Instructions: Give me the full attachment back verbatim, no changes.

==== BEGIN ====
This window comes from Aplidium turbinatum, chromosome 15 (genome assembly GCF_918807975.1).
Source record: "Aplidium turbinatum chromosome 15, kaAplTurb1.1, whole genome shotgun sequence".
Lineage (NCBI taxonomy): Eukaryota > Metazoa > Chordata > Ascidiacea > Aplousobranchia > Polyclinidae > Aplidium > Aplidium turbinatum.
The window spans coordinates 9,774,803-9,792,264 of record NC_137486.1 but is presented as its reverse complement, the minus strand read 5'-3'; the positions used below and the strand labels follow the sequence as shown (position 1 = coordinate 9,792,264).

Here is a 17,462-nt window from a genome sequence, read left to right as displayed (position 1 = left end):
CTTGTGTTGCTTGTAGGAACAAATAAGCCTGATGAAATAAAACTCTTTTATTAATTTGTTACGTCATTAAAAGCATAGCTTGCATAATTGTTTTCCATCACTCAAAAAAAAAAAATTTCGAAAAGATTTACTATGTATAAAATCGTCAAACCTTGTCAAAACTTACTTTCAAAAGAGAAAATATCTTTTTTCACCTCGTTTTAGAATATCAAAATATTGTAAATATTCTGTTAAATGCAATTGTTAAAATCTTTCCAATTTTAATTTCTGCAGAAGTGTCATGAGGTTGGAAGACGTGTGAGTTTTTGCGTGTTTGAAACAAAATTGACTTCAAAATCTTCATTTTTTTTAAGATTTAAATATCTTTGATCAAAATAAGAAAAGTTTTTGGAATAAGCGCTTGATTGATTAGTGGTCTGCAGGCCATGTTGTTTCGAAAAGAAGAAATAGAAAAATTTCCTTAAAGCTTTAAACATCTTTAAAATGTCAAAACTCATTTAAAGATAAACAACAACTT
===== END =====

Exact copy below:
This window comes from Aplidium turbinatum, chromosome 15 (genome assembly GCF_918807975.1).
Source record: "Aplidium turbinatum chromosome 15, kaAplTurb1.1, whole genome shotgun sequence".
Lineage (NCBI taxonomy): Eukaryota > Metazoa > Chordata > Ascidiacea > Aplousobranchia > Polyclinidae > Aplidium > Aplidium turbinatum.
The window spans coordinates 9,774,803-9,792,264 of record NC_137486.1 but is presented as its reverse complement, the minus strand read 5'-3'; the positions used below and the strand labels follow the sequence as shown (position 1 = coordinate 9,792,264).

Here is a 17,462-nt window from a genome sequence, read left to right as displayed (position 1 = left end):
CTTGTGTTGCTTGTAGGAACAAATAAGCCTGATGAAATAAAACTCTTTTATTAATTTGTTACGTCATTAAAAGCATAGCTTGCATAATTGTTTTCCATCACTCAAAAAAAAAAAATTTCGAAAAGATTTACTATGTATAAAATCGTCAAACCTTGTCAAAACTTACTTTCAAAAGAGAAAATATCTTTTTTCACCTCGTTTTAGAATATCAAAATATTGTAAATATTCTGTTAAATGCAATTGTTAAAATCTTTCCAATTTTAATTTCTGCAGAAGTGTCATGAGGTTGGAAGACGTGTGAGTTTTTGCGTGTTTGAAACAAAATTGACTTCAAAATCTTCATTTTTTTTAAGATTTAAATATCTTTGATCAAAATAAGAAAAGTTTTTGGAATAAGCGCTTGATTGATTAGTGGTCTGCAGGCCATGTTGTTTCGAAAAGAAGAAATAGAAAAATTTCCTTAAAGCTTTAAACATCTTTAAAATGTCAAAACTCATTTAAAGATAAACAACAACTT